E/96: Fate Undecided

E/96: Fate Undecided

14.95

By Paul-Henri Rips

“‘Don't move. Don't open the door.’ My knees had turned to jelly and I was trembling uncontrollably. Sina grabbed her raincoat and declared, ‘I'm leaving. They'll be back and I don't want to end up in a camp.’”

The son of a diamond merchant in Antwerp’s famous diamond exchange, Paul-Henri Rips was ten years old when the Nazis invaded Belgium in May 1940 and ended what he calls his “golden childhood” forever. Vividly told from a child’s perspective, this fascinating account explores the diverse cast of characters who inhabited Belgium and France during the Nazi occupation and the experiences of one family against the backdrop of large-scale events. Guided throughout by his father’s words of wisdom—“A klapt vargayt, a wort bestayt” (A blow will go away again, but a word lasts forever) and “Sei a mensch” (Be a decent human being)—Rips conveys his unwavering belief in the importance of holding on to one’s own humanity in the face of unfathomable inhumanity.

Titre en français: Matricule E/96

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About the Author

Paul-Henri Rips was born in 1929, the son of a diamond merchant in Antwerp’s famous diamond exchange. He was ten years old when the Nazis invaded Belgium in May 1940 and ended his golden childhood forever. After the war Paul-Henri Rips continued to live in Antwerp, where he worked in the diamond industry. He left in 1950 and moved to the Belgian Congo for ten years and then to Johannesburg, South Africa, where he met and married his wife, Lily, and their two children were born. In 1997, the couple immigrated to Toronto to join their children and grandchildren, where Paul-Henri lives with his wife.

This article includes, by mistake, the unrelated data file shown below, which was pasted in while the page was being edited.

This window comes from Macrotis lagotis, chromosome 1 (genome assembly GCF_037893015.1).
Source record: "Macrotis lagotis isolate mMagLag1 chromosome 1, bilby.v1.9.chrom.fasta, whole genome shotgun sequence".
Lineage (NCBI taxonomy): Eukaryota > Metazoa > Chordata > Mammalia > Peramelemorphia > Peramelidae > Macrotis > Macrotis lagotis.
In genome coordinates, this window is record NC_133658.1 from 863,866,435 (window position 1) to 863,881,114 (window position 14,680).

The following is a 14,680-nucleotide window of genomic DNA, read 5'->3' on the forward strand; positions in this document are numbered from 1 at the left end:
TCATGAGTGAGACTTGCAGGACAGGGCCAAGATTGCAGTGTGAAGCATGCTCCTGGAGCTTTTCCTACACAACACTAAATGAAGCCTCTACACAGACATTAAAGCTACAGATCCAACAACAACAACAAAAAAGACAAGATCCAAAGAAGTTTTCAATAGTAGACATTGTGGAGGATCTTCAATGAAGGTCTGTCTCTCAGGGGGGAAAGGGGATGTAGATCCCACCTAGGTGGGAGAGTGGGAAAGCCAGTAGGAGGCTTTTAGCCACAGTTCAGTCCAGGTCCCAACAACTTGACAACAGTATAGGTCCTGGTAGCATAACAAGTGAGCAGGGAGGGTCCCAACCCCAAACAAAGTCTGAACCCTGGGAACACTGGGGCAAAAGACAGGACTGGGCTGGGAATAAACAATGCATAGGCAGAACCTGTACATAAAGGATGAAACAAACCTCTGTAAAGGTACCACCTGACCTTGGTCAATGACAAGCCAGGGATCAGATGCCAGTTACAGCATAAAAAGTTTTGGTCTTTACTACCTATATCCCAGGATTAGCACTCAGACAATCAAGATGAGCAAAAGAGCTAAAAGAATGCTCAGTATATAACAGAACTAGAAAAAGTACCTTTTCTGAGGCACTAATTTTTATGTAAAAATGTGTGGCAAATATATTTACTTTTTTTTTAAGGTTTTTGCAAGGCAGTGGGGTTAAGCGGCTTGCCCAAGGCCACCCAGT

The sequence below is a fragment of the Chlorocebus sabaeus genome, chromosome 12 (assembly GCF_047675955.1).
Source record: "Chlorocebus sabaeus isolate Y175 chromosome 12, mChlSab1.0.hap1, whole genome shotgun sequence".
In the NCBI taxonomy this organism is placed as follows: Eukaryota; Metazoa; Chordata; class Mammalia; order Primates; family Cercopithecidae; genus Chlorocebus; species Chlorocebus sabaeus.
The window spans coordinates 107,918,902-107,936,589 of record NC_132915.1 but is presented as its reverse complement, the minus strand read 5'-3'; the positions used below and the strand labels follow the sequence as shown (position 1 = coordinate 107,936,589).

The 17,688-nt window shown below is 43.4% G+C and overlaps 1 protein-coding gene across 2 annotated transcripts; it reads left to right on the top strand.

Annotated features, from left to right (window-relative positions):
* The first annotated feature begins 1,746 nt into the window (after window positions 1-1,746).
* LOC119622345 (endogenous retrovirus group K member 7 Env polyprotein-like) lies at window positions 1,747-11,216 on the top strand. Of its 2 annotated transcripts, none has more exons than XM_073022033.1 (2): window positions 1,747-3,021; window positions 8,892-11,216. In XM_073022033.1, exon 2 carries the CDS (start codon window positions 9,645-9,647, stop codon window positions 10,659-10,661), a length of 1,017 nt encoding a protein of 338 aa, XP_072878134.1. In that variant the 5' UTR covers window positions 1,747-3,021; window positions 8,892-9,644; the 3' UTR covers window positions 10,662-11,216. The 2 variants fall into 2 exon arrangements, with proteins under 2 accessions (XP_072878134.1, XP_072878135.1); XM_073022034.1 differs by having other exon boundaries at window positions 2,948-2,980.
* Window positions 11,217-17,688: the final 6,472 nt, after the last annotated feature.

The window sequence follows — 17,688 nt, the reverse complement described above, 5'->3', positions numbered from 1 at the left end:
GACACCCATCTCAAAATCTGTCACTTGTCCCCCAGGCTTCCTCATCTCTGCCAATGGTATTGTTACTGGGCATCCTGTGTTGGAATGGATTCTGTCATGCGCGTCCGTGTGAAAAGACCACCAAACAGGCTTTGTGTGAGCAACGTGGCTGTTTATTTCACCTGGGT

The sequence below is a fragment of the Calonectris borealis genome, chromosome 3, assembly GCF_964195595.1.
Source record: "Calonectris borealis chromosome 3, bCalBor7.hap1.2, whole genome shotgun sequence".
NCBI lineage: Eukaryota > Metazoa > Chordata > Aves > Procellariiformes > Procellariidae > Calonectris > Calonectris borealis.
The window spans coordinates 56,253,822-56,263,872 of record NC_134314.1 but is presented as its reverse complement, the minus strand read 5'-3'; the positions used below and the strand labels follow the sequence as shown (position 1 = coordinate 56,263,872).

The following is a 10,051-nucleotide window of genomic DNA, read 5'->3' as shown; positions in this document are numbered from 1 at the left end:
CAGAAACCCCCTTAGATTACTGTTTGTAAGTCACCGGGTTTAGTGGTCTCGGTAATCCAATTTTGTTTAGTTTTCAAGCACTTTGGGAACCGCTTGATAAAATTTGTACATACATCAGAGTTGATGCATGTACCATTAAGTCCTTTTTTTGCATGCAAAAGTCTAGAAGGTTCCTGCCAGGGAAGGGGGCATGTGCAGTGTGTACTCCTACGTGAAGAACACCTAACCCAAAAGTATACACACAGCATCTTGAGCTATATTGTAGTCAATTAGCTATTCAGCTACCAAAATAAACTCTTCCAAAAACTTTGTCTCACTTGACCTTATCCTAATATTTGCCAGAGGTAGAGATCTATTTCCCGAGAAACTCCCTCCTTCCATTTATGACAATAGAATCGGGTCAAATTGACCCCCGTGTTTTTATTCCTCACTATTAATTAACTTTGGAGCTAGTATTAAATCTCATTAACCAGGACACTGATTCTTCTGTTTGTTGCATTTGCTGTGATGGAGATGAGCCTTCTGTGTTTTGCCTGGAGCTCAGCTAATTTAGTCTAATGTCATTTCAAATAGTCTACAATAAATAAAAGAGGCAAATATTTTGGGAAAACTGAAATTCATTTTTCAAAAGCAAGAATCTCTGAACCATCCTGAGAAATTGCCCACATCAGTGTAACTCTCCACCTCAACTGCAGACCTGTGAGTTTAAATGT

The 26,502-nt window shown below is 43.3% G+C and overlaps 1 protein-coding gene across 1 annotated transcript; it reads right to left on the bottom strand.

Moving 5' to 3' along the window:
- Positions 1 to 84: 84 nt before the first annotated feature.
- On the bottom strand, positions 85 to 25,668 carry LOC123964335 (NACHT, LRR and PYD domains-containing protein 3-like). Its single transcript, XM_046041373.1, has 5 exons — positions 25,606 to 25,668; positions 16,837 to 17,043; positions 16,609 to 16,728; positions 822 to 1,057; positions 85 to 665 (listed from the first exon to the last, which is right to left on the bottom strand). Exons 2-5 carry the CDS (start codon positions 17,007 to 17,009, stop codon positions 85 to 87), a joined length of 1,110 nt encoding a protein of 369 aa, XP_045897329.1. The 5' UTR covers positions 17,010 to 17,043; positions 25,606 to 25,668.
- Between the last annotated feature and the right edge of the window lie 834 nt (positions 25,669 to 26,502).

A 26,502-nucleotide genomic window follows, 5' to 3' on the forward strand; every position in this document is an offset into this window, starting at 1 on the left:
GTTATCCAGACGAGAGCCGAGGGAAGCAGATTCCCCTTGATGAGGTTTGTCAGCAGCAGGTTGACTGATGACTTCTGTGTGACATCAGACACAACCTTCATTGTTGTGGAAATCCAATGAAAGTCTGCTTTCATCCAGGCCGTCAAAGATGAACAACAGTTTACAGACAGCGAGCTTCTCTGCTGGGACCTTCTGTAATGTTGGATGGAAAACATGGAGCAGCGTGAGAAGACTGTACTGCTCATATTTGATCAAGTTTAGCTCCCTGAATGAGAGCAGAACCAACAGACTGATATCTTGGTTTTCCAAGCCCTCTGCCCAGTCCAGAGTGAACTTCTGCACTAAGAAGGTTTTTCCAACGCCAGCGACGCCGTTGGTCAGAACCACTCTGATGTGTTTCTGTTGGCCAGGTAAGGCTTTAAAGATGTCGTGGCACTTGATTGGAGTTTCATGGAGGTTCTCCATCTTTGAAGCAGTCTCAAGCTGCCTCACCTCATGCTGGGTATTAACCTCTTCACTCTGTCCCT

Product Information

  • Release: June 1, 2009
  • $14.95 Paperback
  • 160 Pages
  • 6 x 9
  • ISBN: 9781897470091

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The Azrieli Series of Holocaust Survivor Memoirs

Since the end of World War II, over 30,000 Jewish Holocaust survivors have immigrated to Canada. Who they are, where they came from, what they experienced and how they built new lives for themselves and their families is an important part of our Canadian heritage. The Azrieli Series of Holocaust Survivor Memoirs is guided by the conviction that each survivor of the Holocaust has a remarkable story to tell, and that such stories play an important role in education about tolerance and diversity. Millions of individual stories are lost to us forever. By preserving the stories written by survivors and making them widely available to a broad audience, the Holocaust Survivor Memoirs series seeks to sustain the memory of all those who perished at the hands of hatred, abetted by indifference and apathy. The personal accounts of those who survived against all odds are as different as the people who wrote them, but all demonstrate the courage, strength, wit and luck that it took to prevail and survive in such terrible adversity. The memoirs are also moving tributes to people – strangers and friends – who risked their lives to help others, and who, through acts of kindness and decency in the darkest of moments, frequently helped the persecuted maintain faith in humanity and courage to endure. These accounts offer inspiration to all, as does the survivors’ desire to share their experiences so that new generations can learn from them. Recognizing that most survivor memoirs never find a publisher, the Azrieli Foundation established the Holocaust Survivor Memoirs Program to collect, archive and publish these distinctive records.